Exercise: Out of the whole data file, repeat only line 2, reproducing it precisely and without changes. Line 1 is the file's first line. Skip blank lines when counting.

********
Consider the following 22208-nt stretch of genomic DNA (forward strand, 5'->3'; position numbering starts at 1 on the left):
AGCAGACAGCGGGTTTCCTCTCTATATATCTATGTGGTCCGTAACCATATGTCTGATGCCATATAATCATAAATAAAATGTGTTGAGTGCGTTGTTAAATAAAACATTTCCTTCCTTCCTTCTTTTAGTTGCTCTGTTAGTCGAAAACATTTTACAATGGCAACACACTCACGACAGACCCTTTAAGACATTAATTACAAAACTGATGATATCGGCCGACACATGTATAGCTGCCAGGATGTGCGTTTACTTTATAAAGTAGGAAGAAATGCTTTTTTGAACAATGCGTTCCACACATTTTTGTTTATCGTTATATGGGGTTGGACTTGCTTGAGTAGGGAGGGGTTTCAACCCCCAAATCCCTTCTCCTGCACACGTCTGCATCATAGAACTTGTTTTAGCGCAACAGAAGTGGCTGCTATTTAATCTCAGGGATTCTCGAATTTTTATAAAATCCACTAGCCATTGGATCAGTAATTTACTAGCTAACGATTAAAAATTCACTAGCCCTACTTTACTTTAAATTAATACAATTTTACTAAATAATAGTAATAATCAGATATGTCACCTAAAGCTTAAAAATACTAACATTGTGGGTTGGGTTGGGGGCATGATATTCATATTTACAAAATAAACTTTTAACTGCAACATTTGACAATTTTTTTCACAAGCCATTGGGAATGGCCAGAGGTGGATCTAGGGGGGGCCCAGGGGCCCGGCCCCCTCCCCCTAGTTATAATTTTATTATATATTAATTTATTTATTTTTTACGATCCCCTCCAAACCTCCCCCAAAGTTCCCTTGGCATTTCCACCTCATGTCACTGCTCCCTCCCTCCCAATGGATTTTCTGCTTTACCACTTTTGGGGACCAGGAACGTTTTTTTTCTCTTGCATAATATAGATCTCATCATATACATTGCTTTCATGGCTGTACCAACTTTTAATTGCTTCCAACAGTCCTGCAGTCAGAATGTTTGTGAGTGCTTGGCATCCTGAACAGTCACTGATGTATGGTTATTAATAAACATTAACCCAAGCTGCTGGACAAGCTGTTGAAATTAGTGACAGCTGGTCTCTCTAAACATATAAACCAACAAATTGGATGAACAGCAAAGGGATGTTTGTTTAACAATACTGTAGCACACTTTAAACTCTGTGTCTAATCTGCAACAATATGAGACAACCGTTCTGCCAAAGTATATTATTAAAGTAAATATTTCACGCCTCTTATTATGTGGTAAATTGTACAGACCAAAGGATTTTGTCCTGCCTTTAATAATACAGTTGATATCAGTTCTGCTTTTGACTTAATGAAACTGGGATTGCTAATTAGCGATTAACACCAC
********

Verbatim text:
AGCAGACAGCGGGTTTCCTCTCTATATATCTATGTGGTCCGTAACCATATGTCTGATGCCATATAATCATAAATAAAATGTGTTGAGTGCGTTGTTAAATAAAACATTTCCTTCCTTCCTTCTTTTAGTTGCTCTGTTAGTCGAAAACATTTTACAATGGCAACACACTCACGACAGACCCTTTAAGACATTAATTACAAAACTGATGATATCGGCCGACACATGTATAGCTGCCAGGATGTGCGTTTACTTTATAAAGTAGGAAGAAATGCTTTTTTGAACAATGCGTTCCACACATTTTTGTTTATCGTTATATGGGGTTGGACTTGCTTGAGTAGGGAGGGGTTTCAACCCCCAAATCCCTTCTCCTGCACACGTCTGCATCATAGAACTTGTTTTAGCGCAACAGAAGTGGCTGCTATTTAATCTCAGGGATTCTCGAATTTTTATAAAATCCACTAGCCATTGGATCAGTAATTTACTAGCTAACGATTAAAAATTCACTAGCCCTACTTTACTTTAAATTAATACAATTTTACTAAATAATAGTAATAATCAGATATGTCACCTAAAGCTTAAAAATACTAACATTGTGGGTTGGGTTGGGGGCATGATATTCATATTTACAAAATAAACTTTTAACTGCAACATTTGACAATTTTTTTCACAAGCCATTGGGAATGGCCAGAGGTGGATCTAGGGGGGGCCCAGGGGCCCGGCCCCCTCCCCCTAGTTATAATTTTATTATATATTAATTTATTTATTTTTTACGATCCCCTCCAAACCTCCCCCAAAGTTCCCTTGGCATTTCCACCTCATGTCACTGCTCCCTCCCTCCCAATGGATTTTCTGCTTTACCACTTTTGGGGACCAGGAACGTTTTTTTTCTCTTGCATAATATAGATCTCATCATATACATTGCTTTCATGGCTGTACCAACTTTTAATTGCTTCCAACAGTCCTGCAGTCAGAATGTTTGTGAGTGCTTGGCATCCTGAACAGTCACTGATGTATGGTTATTAATAAACATTAACCCAAGCTGCTGGACAAGCTGTTGAAATTAGTGACAGCTGGTCTCTCTAAACATATAAACCAACAAATTGGATGAACAGCAAAGGGATGTTTGTTTAACAATACTGTAGCACACTTTAAACTCTGTGTCTAATCTGCAACAATATGAGACAACCGTTCTGCCAAAGTATATTATTAAAGTAAATATTTCACGCCTCTTATTATGTGGTAAATTGTACAGACCAAAGGATTTTGTCCTGCCTTTAATAATACAGTTGATATCAGTTCTGCTTTTGACTTAATGAAACTGGGATTGCTAATTAGCGATTAACACCAC